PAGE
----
Finally there is a real-world registry data on the off-label pembrolizumab use in Switzerland and Australia. A total of 93 patients (48 from Switzerland and 45 from Australia) were treated: 68 patients (73%) had epithelioid MPM, and 67 (72%) had an ECOG PS of 0 or 1.

PD-L1 expression results were available for 66 patients (71%), 68% were negative (<5%), 18% were intermediate (5–-49%), and 14% were high (≥50%) for PD-L1 expression. In the full cohort, the ORR was 18%, the median PFS was 3.1 months, and the median OS was 7.2 months. Compared with intermediate and negative PD-L1 expression, high PD-L1 expression was associated with an improved ORR [44% versus 42% versus 11% (P=0.01)] and median PFS [6.2 versus 3.9 versus 2.7 months (P=0.04)]. Toxicity was as expected and consistent with other studies (50).

Despite these promising results from phase II, the randomised PROMISE phase III trial did not meet the PFS primary endpoint. The trial enrolled 144 PD-L1 unselected MPM patients with progression to platinum-based chemotherapy and assess the efficacy of second-line pembrolizumab (200 mg Q3W) compared to standard chemotherapy (gemcitabine or vinorelbine). Crossover from chemotherapy arm to ICI arm was allowed at the time of progression. Pembrolizumab did not report longer PFS compared with chemotherapy (2.5 versus 3.4 months, HR 1.06, P=0.76) or longer OS (10.7 versus 11.7 months, HR 1.04, P=0.85). PD-L1 expression (<1% or ≥1% assessed by E1L3N mAb) did not modify influence in the outcome. Treatment-related grade ≥3 adverse events affected 19% pembrolizumab versus 24% chemotherapy patients, one fatal per arm. Most common adverse events were fatigue (19%) in pembrolizumab whereas nausea (27%) and fatigue (31%) in chemotherapy (51).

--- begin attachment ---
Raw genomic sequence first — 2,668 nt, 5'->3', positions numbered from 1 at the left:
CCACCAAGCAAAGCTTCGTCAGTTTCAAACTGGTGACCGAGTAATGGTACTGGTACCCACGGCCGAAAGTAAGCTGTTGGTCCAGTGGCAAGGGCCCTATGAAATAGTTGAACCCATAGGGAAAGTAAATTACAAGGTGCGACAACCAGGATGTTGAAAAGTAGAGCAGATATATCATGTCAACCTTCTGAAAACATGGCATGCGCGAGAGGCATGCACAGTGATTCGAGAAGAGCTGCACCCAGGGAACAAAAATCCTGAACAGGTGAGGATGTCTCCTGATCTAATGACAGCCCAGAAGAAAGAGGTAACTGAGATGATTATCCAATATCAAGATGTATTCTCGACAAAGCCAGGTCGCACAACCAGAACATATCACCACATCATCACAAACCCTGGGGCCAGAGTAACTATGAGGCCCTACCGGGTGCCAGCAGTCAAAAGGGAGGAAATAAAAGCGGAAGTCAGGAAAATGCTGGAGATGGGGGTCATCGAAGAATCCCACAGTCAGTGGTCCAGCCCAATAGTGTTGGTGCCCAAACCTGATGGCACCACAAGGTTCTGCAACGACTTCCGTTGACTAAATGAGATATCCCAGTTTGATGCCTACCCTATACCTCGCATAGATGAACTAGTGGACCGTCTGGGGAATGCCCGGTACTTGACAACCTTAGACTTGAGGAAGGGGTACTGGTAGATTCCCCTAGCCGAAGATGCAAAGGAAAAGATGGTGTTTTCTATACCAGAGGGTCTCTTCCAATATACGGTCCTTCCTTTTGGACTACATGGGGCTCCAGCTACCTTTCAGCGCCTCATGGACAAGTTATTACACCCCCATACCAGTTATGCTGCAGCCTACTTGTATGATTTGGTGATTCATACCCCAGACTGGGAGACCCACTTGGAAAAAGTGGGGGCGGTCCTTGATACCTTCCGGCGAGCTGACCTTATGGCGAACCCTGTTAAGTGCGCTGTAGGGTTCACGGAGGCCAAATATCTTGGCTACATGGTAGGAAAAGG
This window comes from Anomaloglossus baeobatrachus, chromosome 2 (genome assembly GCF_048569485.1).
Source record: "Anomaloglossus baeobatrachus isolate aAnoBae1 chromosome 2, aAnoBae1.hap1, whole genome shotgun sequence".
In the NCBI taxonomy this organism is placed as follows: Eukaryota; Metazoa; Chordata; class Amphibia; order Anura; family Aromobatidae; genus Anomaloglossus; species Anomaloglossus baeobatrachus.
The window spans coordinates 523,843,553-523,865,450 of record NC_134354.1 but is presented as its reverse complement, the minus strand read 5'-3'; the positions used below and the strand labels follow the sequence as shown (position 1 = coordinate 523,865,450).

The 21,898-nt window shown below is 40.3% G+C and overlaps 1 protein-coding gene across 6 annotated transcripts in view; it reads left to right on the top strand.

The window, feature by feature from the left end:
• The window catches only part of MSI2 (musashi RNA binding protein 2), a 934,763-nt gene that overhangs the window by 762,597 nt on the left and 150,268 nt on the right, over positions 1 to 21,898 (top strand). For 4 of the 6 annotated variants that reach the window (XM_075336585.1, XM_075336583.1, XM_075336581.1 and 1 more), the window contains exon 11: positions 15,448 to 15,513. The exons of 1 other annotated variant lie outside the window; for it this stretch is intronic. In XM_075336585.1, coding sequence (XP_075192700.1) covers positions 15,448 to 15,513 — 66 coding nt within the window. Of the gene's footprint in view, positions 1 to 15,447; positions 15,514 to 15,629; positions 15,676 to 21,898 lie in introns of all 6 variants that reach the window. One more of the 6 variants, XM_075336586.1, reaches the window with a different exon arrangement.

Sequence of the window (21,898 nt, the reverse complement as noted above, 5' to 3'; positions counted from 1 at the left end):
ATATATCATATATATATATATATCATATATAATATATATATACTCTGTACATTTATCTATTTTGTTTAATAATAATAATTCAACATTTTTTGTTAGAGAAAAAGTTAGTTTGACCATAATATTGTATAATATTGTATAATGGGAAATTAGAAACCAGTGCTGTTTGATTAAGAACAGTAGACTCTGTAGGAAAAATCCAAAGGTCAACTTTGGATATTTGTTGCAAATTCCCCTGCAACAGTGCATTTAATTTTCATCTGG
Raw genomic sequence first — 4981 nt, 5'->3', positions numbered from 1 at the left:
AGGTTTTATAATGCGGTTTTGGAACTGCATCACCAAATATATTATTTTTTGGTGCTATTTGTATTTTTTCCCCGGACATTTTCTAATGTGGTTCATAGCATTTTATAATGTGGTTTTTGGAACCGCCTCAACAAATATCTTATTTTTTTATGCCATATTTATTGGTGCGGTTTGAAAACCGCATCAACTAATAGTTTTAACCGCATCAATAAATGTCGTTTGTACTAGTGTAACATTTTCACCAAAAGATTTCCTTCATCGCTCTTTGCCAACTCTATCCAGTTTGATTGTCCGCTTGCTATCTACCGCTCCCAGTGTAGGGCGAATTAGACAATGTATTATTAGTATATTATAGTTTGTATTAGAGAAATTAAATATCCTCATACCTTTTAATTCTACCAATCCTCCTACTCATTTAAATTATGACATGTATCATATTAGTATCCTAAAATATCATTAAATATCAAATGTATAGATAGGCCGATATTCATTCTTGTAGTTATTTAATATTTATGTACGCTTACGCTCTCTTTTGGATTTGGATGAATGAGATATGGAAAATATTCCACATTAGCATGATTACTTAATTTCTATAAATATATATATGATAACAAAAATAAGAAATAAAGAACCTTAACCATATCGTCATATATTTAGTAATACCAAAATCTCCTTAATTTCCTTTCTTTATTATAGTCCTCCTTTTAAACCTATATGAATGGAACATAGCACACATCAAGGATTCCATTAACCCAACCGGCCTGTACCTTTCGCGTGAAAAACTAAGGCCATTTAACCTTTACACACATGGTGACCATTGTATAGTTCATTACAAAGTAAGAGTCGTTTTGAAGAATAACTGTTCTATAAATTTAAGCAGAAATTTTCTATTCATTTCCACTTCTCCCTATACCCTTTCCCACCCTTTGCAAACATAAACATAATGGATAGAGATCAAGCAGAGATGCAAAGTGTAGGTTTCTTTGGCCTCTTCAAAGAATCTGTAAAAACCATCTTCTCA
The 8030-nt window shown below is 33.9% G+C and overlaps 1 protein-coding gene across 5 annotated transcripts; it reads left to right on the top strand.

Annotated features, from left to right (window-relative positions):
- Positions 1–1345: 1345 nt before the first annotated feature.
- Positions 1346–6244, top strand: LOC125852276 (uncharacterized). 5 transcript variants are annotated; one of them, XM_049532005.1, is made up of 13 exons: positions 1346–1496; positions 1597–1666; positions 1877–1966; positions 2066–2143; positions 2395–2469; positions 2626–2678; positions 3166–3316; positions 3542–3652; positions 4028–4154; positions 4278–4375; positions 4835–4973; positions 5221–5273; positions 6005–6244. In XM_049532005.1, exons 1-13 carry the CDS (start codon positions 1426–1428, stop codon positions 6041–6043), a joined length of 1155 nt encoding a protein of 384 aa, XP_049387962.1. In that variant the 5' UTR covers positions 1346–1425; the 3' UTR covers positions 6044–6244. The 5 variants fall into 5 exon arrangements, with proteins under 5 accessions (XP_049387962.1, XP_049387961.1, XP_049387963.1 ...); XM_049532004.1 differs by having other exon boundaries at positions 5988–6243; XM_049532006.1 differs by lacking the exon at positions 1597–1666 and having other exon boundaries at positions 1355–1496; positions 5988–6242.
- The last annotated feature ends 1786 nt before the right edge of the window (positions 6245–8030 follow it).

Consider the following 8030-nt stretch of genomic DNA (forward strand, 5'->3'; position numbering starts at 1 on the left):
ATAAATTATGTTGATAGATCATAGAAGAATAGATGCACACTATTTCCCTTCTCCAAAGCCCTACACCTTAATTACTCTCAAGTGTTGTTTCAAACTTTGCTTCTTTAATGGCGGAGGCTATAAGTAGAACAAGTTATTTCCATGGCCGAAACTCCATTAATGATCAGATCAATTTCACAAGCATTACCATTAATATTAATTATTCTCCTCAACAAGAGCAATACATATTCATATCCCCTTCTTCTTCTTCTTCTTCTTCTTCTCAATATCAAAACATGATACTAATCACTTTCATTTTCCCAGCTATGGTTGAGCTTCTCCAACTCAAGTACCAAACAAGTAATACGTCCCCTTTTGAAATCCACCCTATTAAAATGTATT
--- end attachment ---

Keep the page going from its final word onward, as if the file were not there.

Avelumab (10 mg/kg Q2W), an anti-PDL1 drug, was assessed in 53 MPM patients in a phase Ib monotherapy trial (JAVELIN). Avelumab reported an ORR of 9%, being 19% in PD-L1-positive (≥5%) and 7% in PD-L1-negative tumors. The median PFS was 4.1 months, whereas the median OS extended to >10 months. Five patients (9%) had grades 3–4 TRAEs, without treatment-related deaths (52).

Focusing on anti-CTLA4, despite preliminary encouraging results with tremelimumab (ORR of 3–7%) from two single-arm, phase II trials in Europe (53,54), the randomized phase IIb DETERMINE study, revealed that tremelimumab failed to significantly prolong OS compared with that of placebo (7.7 and 7.3 months; HR 0.92, 95% CI: 0.76– 1.12) (55), not supporting anti-CTLA4 monotherapy as potential therapeutic strategy in MPM.

Considering the disappointing results of tremelimumab as single-agent, investigators assessed the efficacy in terms of ORR (according to immune-related modified Response Evaluation Criteria in Solid Tumors) of the combination tremelimumab with durvalumab in an open-label, non-randomised, phase 2 study. In the 40 enrolled patients, the ORR was 28%, the immune-related DCR was 65% and the median response duration was 16.1 months. Median immune-related PFS was 8.0 months (95% CI: 6.7–9.3 months), median PFS was 5.7 months (1.7–9.7 months), and median OS was 16.6 months (13.1–20.1 months). Baseline tumour PD-L1 expression did not correlate with the proportion of patients who had an immune-related ORR or immune-related disease control, with immune-related PFS, or with OS. Treatment-related toxicity was generally manageable and reversible, overall treatment-related AEs rate was 75% and grade 3–4 was 18% (56).

Together with the combination of tremelimumab and durvalumab that appeared active with a good safety profile, also the combination of nivolumab and ipilimumab showed activity.